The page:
8. joshlalonde macrumors 6502

    joshlalonde

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    #8
    It's not fanboy talk, OS X has some features for handling RAM that Windows simply doesn't. 4GB of RAM on OS X is like 7-8GB of RAM on Windows... But anyways, SSD vs HDD, OS X being optimized for specific hardware whereas Windows isn't, etc. are all reasons why a MacBook will appear faster than your generic PC. RAM has little do with speed, and more about the amount of tasks you can do at a given time. Even then, there are factors like CPU (clock speed, throttling/overclocking) that also affect performance.

    My suggestion is you stick with 4GB RAM unless you intend to do anything considered intensive. No, you can't upgrade it at a later date, but you don't need it now and you probably won't need it later. By the time it comes necessary for you to have more RAM, you'll probably be looking at getting a new computer anyways; and that won't be for another 4 years down the road.

    I'm going to be doing dev and I have 4GB, i5, etc. which aren't the top of the line specs. But guess what? I'm not having any problems with speed, in windows and OS X.

    Don't get the best you can because you don't need it. It's a simple waste of money. Save your money.
     
  9. Meister, Aug 24, 2014
    Last edited: Aug 24, 2014

    Meister Suspended

    Meister

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    #9
    Nonsense! For what the OP is doing the mba will be major upgrade with 4 or 8gb of ram.
     
  10. capathy21 macrumors 65816

    capathy21

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    #10
    You will be fine with 4GB. The lag you experience on your Windows machine is probably due to something other than the ram. I have a Windows machine with 3GB of ram and it handles these tasks just fine.

    4GB DOES go further on a Mac due to OSX's memory compression feature. This with the PCIe SSD speed means you will never have an issue with 4GB with what you do.
     
  11. illusionx macrumors 6502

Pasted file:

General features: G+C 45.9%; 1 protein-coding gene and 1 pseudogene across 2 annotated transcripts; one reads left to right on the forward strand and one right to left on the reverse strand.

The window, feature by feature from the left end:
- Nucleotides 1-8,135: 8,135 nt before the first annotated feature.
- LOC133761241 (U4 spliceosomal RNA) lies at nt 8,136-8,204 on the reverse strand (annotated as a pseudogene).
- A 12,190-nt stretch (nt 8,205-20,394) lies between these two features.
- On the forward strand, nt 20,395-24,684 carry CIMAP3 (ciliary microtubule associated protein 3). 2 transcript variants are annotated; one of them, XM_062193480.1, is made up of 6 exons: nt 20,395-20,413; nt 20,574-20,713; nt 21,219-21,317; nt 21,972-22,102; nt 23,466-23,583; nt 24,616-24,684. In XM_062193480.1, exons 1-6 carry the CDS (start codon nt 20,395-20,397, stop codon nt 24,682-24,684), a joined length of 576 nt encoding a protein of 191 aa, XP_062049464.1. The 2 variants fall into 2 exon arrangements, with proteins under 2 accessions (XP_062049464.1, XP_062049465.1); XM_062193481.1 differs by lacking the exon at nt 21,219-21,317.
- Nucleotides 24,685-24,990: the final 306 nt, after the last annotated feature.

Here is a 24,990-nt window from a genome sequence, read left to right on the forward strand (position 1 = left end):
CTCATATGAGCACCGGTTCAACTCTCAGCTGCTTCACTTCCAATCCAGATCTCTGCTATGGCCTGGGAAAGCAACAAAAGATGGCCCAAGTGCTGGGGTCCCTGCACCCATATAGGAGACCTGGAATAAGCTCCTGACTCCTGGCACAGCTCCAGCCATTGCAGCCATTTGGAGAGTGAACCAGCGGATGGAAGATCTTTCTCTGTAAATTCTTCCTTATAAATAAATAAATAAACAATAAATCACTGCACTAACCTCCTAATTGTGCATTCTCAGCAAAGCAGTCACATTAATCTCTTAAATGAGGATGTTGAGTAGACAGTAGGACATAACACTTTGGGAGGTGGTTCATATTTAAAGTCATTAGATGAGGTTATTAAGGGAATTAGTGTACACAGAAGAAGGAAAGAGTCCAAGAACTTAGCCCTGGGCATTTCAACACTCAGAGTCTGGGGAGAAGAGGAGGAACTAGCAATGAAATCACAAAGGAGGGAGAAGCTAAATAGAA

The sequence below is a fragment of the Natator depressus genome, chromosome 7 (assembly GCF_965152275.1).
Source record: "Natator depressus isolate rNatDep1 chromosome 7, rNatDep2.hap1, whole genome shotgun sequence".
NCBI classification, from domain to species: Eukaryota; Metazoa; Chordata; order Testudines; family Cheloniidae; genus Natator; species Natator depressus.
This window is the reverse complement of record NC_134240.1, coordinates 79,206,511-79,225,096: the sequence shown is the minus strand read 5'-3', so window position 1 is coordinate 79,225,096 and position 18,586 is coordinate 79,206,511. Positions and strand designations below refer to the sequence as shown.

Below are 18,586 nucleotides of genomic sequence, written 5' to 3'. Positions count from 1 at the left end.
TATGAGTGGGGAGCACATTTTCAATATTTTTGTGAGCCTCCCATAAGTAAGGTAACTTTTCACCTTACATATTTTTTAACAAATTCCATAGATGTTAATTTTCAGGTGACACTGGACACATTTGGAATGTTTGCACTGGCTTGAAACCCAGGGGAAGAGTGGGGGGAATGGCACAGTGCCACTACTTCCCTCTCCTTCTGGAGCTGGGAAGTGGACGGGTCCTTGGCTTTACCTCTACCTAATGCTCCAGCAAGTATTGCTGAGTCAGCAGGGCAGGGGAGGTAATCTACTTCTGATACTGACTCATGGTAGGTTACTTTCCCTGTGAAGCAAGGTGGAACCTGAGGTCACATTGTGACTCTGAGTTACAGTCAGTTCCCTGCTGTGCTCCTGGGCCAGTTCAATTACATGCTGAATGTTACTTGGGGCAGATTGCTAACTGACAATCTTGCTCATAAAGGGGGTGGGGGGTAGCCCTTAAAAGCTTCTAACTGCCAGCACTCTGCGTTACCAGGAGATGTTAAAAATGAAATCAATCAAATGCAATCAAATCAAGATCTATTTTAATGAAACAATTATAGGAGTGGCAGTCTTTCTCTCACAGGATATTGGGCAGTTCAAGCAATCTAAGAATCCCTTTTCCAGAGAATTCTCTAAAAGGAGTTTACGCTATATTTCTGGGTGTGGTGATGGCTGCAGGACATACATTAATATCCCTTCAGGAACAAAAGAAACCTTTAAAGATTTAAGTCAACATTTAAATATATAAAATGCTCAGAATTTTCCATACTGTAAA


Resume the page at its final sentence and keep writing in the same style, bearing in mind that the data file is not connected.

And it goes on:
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    #11

    I would get 8gb just because it can't be upgraded. And depending what you do, 4gb tend to run out quite fast ie, aperture, mail, Firefox and iTunes open and it's pretty much the limit without swapping. But then, some people are still using their 09 models with 2gb ram and mavericks today.


    And depending the CPU OP's acer has, the i5-4350u in the MBA could be a downgrade. OP did mention something about Lightroom.
     
  12. thejadedmonkey macrumors 604

    thejadedmonkey

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    #12
    What are you talking about? If anything, it's worse because all of the apps come with "retina" quality graphics that use more RAM. Each icon uses 4x the amount of RAM that it would on Windows.

    Sure since 10.9 there's RAM compression, but all that does is trade SSD writes for CPU time.
     
  13. BenTrovato macrumors 68020

    BenTrovato

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    #13
    It's kind of a mute point with RAM. If you don't need more RAM in the first place, you're not going to notice a decrease in performance with less. 4gb is still good for a lot of people.
     
  14. joshlalonde macrumors 6502

    joshlalonde

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    #14
    ... I don't think you understand what you're talking about.
    First of all, those integrated graphics cards use only a dedicated portion of system RAM. Whether or not you eat into that RAM with your usage even WITH the memory compression, there is something called Swap. Basically, OS X will use the SSD as a temporary portion of memory.